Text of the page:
• Scheffer I.E., et al., Epilepsy and mental retardation limited to females: an under-recognized disorder. Brain, 2008. 131(Pt 4): p. 918-27.
  • Wallace R.H., et al., Somatic mutations in GLI3 can cause hypothalamic hamartoma and gelastic seizures. Neurology, 2008. 70(8): p. 653-5.
  • Brown N.J., et al., Vaccination, seizures and "vaccine damage". Current Opinions in Neurology, 2007. 20: p. 181-7 (invited review).
  • Dibbens L.M., et al., NEDD4-2 as a potential candidate susceptibility gene for epileptic photosensitivity. Genes Brain Behav, 2007. [Epub 23 Feb].
  • Gomez-Abad C., et al., Founder effect with variable age at onset in arab families with Lafora disease and EPM2A mutation. Epilepsia, 2007. 48: p. 1011-4.
  • Harkin L.A., et al. The spectrum of SCN1A-related infantile epileptic encephalopathies. Brain, 2007. 130: p. 843-52.
  • Herlenius E., et al., SCN2A Mutations and Benign Familial Neonatal-Infantile Seizures: The Phenotypic Spectrum. Epilepsia, 2007. 48: p. 1138-42.
  • Heron S.H., et al., Channelopathies in idiopathic epilepsy. Neurotherapeutics, 2007. 4: p. 295-304.
  • Heron S.H., et al., Deletions or duplications in KCNQ2 can cause benign familial neonatal seizures. J Med Genet, 2007. [Epub 3 Aug].
  • Scheffer I.E., et al., Temporal lobe epilepsy and GEFS+ phenotypes associated with SCN1B mutations. Brain, 2007. 130: p. 100-9.
  • Taylor I., et al., Is photosensitive epilepsy less common in males due to variation in x chromosome photopigment genes? Epilepsia, 2007. 48: p. 1807-9.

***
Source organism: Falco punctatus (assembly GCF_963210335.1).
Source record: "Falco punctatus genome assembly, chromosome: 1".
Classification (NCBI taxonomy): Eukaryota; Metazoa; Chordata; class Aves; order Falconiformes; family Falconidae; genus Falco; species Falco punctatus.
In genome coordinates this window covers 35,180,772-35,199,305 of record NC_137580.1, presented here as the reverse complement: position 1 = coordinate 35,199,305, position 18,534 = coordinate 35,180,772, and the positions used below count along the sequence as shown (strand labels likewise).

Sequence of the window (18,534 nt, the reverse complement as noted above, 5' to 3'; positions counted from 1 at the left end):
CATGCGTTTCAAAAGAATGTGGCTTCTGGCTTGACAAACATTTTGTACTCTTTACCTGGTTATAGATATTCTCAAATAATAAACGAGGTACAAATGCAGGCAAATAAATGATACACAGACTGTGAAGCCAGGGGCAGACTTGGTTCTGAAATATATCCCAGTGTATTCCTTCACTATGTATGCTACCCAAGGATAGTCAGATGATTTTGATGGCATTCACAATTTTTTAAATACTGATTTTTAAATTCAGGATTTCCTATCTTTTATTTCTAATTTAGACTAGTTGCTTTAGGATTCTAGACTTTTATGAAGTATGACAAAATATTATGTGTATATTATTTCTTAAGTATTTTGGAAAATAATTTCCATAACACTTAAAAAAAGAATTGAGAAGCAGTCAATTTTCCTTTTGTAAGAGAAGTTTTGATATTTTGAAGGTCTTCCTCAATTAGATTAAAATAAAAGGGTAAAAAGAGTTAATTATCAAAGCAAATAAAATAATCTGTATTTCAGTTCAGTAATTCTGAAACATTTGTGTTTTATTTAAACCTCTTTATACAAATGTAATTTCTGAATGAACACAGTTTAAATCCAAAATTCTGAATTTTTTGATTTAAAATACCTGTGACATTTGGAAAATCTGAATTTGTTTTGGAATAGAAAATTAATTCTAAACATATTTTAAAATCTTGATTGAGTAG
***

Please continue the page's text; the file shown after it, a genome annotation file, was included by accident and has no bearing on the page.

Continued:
• Xu R., et al., A childhood epilepsy mutation reveals a role for developmentally regulated splicing of a sodium channel. Mol Cell Neurosci, 2007. 35: p. 292-301.
  • Xu R., et al., Epilepsy mutations in SCN1B reveal important residues for modulating slow inactivation in sodium channels. Neurobiology of Disease (in press, 2007).
  • Xu R., et al., GEFS+ associated SCN1B mutations cause loss of function. Neuroscience (in press, 2007).
  • Berkovic S.F., et al., De-novo mutations of the sodium channel gene SCN1A in alleged vaccine encephalopathy: a retrospective study. Lancet Neurol, 2006. 5: p. 488-92.
  • Berkovic S.F., et al., Human epilepsies: interaction of genetic and acquired factors. Trends Neurosci, 2006. 29: p. 391-7.
  • Derry C.P., et al., Distinguishing sleep disorders from seizures: diagnosing bumps in the night. Arch Neurol, 2006. 63: p. 705-9. Erratum in: Arch Neurol, 2006. 63: p. 1037.
  • Jansen F.E., et al., Severe myoclonic epilepsy of infancy (Dravet syndrome): recognition and diagnosis in adults. Neurology, 2006. 67: p.2224-6.
  • Mulley J.C., et al., A new molecular mechanism for severe myoclonic epilepsy of infancy: exonic deletions in SCN1A. Neurology, 2006. 67: p. 1094-5.
  • Vadlamudi L., et al., Analyzing the etiology of benign rolandic epilepsy: a multicenter twin collaboration. Epilepsia, 2006. 47: p. 550-5.
  • Vadlamudi L., et al., Action myoclonus-renal failure syndrome: a cause for worsening tremor in young adults. Neurology, 2006. 67: p. 1310-1.
  • Berkovic, S.F., et al., Benign familial neonatal-infantile seizures: characterization of a new sodium channelopathy. Ann Neurol, 2004. 55: p. 550-7.